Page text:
# HW 1 - Solutions to selected exercises

## Transcription

HW 1 - Solutions to selected exercises
```Classical geometries - MAT402
Instructor: Ester Dalvit
HW 1 - Solutions to selected exercises
Ex 2. Given a segment of length l, explain how to construct using straight edge and compass:
√
• a rectangle with sides of length l and 2l;
• a rectangle with sides of length l and l/3.
You may use constructions of Exercise 1.
Let AB be a segment of length l. Construct a square on AB (as you should have done in exercise 1: draw
perpendiculars to AB through A and through B, draw circles of radius l and centers A and B, intersect the
circles with the perpendiculars and choose two points C, D on the same side of the line through A and B.
These are the √
other vertices of a square of side AB).
Now |AC| = l 2 by Pythagora’s theorem on triangle ABC.
Draw a circle with center A and radius AC and call E its intersection with the line AD.
Draw the perpendicular to AD through E. Let F be its intersection with line BC.
ABF E is a rectangle as requested.
Sketch of part 2: use the division of a segment into n equal parts as shown in the textbook (in our case you
may divide AD into 3 parts).
√
Remark:
|AF | = l 3 by Pythagora’s theorem.√So we can construct a right triangle with legs of length l
√
and l 3.
√ The hypothenuse will then measure l 4. And so on, inductively, we can construct segments of
length l n for any n ∈ N.
Ex 4. Check that the bisection of a line segment and construction of perpendiculars using a straightedge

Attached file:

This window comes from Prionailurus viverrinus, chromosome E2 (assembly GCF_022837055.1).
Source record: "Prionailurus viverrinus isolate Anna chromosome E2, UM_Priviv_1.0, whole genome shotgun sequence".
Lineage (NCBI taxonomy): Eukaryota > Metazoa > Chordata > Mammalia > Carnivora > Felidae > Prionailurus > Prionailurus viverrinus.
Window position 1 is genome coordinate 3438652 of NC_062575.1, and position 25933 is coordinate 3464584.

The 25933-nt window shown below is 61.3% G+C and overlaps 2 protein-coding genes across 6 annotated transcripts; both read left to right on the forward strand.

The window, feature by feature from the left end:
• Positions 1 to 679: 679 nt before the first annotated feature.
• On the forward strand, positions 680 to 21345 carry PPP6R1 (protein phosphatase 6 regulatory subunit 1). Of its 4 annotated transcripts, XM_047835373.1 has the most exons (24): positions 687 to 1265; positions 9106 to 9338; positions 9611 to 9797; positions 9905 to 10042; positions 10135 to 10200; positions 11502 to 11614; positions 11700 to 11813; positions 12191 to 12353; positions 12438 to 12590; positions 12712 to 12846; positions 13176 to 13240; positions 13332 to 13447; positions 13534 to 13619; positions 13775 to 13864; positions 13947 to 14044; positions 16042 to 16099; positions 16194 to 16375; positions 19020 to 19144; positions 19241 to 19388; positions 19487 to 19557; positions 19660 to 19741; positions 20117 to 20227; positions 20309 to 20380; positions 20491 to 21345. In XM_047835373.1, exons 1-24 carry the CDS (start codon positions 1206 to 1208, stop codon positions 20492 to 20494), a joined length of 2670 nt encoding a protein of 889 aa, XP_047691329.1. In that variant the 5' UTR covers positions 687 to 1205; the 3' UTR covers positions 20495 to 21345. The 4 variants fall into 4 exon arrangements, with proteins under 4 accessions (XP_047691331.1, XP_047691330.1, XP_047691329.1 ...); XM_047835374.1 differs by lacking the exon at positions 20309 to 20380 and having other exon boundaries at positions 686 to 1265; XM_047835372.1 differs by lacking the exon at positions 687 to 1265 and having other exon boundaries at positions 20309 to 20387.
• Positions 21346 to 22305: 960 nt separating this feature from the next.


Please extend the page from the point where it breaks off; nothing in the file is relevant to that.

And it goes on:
and compass which were described in class actually produce the desired result.
The construction we saw is the following: given segment AB, we draw the circles with radius |AB| and
centers A and B respectively. The circles intersect in points C and D. Draw the line through C and D. It
intersects AB in point M .
Claim 1: |AM | = |BM |.
2
Claim 2: CD is perpendicular to AB.
The segments AC, AD, and AB are congruent because radii of same circles. Same for BC, BD and AB.
4ACD is isosceles (|AC| = |AD|) so ∠ACD = ∠ADC.
4BCD is isosceles (|BC| = |BD|) so ∠BCD = ∠BDC.
4ACD is congruent to 4BCD by SSS (CD is common side, all other sides are congruent).
Thus |CM | = |DM | and ∠ACD = ∠BCD = ∠ADC = ∠BDC.
4ACM in congruent to 4BCM by SAS (CM in common, |AB| = |AC|, ∠ACD = ∠BCD).
Hence |AM | = |BM | and claim 1 is proved.
Also from the congruence of the two triangle it follows that ∠AM C = ∠BM C, and since ∠AM C = ∠BM D
and ∠BM C = ∠AM D (opposite angles) then all four angles are equal. Since they sum up to 2π, any of
them is π/2. This proves claim 2.
Ex 7. Prove the converse of Pythagora’s theorem.
Let a = |BC|, b = |AC| and c = |AB| as in the picture. We know that b2 + c2 = a2 , we have to prove that
the angle in A is right.
Construct a triangle with two sides of length b and c respectively and the angle between them of π/2. Let d
be the length of the third side. Then by Pythagora’s theorem d2 = b2 + c2 .
Thus a2 = d2 and thus a = d (since both numbers are positive since they are lengths).
Then the two triangles are congruent by SSS. Hence the angle in A is right.
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